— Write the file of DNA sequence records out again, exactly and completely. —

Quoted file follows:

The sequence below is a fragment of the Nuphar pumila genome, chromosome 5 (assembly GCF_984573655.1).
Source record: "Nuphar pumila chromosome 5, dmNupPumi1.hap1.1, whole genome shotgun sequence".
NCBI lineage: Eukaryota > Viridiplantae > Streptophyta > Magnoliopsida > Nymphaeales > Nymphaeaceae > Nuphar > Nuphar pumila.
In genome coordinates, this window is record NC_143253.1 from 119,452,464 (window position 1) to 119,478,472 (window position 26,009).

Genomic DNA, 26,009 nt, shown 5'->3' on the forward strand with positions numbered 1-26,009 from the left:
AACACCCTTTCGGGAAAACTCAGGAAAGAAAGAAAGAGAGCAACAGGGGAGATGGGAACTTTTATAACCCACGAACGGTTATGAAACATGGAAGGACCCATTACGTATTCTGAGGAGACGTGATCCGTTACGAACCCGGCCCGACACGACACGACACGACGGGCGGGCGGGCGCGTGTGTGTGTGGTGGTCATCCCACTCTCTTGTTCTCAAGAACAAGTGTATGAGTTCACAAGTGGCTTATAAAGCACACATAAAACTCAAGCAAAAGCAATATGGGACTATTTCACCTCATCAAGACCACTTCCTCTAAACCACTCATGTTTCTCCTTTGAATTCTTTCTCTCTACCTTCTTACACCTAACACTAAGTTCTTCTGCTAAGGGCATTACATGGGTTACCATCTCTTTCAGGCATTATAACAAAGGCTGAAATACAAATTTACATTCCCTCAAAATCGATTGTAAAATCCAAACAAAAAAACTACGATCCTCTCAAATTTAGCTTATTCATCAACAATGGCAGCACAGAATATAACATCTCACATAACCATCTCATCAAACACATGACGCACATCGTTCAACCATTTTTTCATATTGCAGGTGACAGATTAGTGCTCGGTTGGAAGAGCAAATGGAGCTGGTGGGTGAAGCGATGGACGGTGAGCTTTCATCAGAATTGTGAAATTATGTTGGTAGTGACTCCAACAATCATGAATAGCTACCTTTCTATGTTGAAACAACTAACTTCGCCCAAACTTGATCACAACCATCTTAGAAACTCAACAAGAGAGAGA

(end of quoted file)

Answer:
The sequence below is a fragment of the Nuphar pumila genome, chromosome 5 (assembly GCF_984573655.1).
Source record: "Nuphar pumila chromosome 5, dmNupPumi1.hap1.1, whole genome shotgun sequence".
NCBI lineage: Eukaryota > Viridiplantae > Streptophyta > Magnoliopsida > Nymphaeales > Nymphaeaceae > Nuphar > Nuphar pumila.
In genome coordinates, this window is record NC_143253.1 from 119,452,464 (window position 1) to 119,478,472 (window position 26,009).

Genomic DNA, 26,009 nt, shown 5'->3' on the forward strand with positions numbered 1-26,009 from the left:
AACACCCTTTCGGGAAAACTCAGGAAAGAAAGAAAGAGAGCAACAGGGGAGATGGGAACTTTTATAACCCACGAACGGTTATGAAACATGGAAGGACCCATTACGTATTCTGAGGAGACGTGATCCGTTACGAACCCGGCCCGACACGACACGACACGACGGGCGGGCGGGCGCGTGTGTGTGTGGTGGTCATCCCACTCTCTTGTTCTCAAGAACAAGTGTATGAGTTCACAAGTGGCTTATAAAGCACACATAAAACTCAAGCAAAAGCAATATGGGACTATTTCACCTCATCAAGACCACTTCCTCTAAACCACTCATGTTTCTCCTTTGAATTCTTTCTCTCTACCTTCTTACACCTAACACTAAGTTCTTCTGCTAAGGGCATTACATGGGTTACCATCTCTTTCAGGCATTATAACAAAGGCTGAAATACAAATTTACATTCCCTCAAAATCGATTGTAAAATCCAAACAAAAAAACTACGATCCTCTCAAATTTAGCTTATTCATCAACAATGGCAGCACAGAATATAACATCTCACATAACCATCTCATCAAACACATGACGCACATCGTTCAACCATTTTTTCATATTGCAGGTGACAGATTAGTGCTCGGTTGGAAGAGCAAATGGAGCTGGTGGGTGAAGCGATGGACGGTGAGCTTTCATCAGAATTGTGAAATTATGTTGGTAGTGACTCCAACAATCATGAATAGCTACCTTTCTATGTTGAAACAACTAACTTCGCCCAAACTTGATCACAACCATCTTAGAAACTCAACAAGAGAGAGA